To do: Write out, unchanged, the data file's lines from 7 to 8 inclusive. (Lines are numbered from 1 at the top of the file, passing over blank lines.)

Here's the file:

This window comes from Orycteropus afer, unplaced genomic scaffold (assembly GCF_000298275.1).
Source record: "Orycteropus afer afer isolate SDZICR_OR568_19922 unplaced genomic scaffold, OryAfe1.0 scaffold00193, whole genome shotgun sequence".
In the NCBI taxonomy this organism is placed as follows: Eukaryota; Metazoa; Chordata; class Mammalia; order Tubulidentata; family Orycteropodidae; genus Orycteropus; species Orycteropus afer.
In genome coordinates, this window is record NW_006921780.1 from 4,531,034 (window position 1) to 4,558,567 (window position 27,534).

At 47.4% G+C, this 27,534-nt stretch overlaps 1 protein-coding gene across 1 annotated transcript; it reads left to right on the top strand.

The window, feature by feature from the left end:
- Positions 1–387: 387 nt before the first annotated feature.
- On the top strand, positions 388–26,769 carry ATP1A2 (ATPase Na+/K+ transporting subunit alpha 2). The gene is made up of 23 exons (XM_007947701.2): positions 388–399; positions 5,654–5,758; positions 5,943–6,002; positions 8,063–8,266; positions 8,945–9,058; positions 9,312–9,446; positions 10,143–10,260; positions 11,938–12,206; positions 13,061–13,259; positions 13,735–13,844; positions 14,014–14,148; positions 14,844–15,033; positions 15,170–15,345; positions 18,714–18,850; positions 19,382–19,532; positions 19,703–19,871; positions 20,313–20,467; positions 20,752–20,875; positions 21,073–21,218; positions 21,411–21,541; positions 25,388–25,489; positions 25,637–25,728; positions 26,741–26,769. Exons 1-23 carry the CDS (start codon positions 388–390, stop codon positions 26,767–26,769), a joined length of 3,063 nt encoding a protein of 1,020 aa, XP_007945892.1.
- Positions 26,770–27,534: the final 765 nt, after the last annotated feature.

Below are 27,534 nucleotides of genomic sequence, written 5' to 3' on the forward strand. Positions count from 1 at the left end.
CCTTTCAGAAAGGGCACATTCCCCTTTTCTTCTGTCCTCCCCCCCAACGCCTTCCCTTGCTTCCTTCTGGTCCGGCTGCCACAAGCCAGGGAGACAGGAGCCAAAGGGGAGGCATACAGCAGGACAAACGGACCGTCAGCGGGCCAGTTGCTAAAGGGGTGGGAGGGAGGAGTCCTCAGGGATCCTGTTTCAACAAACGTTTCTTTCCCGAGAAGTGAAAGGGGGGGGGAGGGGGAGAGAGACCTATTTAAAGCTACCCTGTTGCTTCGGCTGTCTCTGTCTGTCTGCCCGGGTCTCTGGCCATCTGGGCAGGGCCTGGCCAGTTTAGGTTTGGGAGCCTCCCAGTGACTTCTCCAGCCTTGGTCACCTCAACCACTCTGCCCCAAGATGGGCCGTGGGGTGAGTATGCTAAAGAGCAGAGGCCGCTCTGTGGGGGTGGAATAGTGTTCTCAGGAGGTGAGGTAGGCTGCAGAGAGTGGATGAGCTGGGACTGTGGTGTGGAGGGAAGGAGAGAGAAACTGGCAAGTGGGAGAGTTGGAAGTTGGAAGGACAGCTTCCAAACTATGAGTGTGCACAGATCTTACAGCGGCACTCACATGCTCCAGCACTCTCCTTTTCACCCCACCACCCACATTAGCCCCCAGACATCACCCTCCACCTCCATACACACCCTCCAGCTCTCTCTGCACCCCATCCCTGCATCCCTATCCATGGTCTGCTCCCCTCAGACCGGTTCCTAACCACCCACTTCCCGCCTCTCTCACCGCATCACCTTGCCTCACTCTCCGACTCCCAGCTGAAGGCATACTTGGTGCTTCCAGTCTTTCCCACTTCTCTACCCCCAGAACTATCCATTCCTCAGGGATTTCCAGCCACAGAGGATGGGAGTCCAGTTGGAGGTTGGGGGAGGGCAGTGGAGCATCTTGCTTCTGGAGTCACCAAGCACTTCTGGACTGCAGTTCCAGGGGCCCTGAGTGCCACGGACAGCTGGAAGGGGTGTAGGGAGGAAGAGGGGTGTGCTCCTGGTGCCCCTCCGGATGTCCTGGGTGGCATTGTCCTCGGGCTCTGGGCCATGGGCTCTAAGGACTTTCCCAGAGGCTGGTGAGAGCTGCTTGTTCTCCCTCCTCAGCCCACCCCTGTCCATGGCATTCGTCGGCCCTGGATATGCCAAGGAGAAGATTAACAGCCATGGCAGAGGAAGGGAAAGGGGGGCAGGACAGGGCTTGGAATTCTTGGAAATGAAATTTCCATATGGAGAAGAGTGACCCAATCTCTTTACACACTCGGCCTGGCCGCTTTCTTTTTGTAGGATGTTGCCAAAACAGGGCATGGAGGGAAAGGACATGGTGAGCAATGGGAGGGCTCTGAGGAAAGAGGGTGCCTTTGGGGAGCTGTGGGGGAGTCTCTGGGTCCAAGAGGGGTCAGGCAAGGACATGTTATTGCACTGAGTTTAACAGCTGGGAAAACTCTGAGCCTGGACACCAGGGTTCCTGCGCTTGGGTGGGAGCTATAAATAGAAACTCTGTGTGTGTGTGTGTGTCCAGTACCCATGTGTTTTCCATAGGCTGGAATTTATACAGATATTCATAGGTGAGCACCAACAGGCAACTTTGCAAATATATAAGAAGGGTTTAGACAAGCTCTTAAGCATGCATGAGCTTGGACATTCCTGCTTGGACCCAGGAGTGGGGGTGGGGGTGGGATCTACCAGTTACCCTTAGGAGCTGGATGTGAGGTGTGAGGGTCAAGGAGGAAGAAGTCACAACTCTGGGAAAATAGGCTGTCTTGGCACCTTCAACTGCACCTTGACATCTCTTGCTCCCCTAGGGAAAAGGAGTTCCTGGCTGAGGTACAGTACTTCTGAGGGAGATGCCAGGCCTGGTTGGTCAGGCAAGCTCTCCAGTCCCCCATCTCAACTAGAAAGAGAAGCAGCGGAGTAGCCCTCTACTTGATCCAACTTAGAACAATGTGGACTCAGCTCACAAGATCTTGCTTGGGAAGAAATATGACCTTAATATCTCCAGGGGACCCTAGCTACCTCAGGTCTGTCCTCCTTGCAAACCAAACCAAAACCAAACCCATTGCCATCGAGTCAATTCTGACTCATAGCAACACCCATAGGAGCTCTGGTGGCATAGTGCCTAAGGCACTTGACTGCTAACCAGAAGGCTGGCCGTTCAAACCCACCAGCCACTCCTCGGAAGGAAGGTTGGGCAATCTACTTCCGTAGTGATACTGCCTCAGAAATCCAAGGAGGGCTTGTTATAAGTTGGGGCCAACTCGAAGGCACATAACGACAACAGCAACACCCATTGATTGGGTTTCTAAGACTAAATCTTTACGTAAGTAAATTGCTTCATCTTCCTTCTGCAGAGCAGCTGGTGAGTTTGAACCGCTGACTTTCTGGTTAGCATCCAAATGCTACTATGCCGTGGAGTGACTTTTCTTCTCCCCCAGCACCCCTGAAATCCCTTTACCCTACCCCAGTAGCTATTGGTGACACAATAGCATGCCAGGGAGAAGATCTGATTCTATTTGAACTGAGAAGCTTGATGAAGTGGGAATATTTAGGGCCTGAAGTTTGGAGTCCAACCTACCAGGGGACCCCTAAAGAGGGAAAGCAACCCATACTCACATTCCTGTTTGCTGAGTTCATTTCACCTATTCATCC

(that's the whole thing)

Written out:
- Positions 1–387: 387 nt before the first annotated feature.
- On the top strand, positions 388–26,769 carry ATP1A2 (ATPase Na+/K+ transporting subunit alpha 2). The gene is made up of 23 exons (XM_007947701.2): positions 388–399; positions 5,654–5,758; positions 5,943–6,002; positions 8,063–8,266; positions 8,945–9,058; positions 9,312–9,446; positions 10,143–10,260; positions 11,938–12,206; positions 13,061–13,259; positions 13,735–13,844; positions 14,014–14,148; positions 14,844–15,033; positions 15,170–15,345; positions 18,714–18,850; positions 19,382–19,532; positions 19,703–19,871; positions 20,313–20,467; positions 20,752–20,875; positions 21,073–21,218; positions 21,411–21,541; positions 25,388–25,489; positions 25,637–25,728; positions 26,741–26,769. Exons 1-23 carry the CDS (start codon positions 388–390, stop codon positions 26,767–26,769), a joined length of 3,063 nt encoding a protein of 1,020 aa, XP_007945892.1.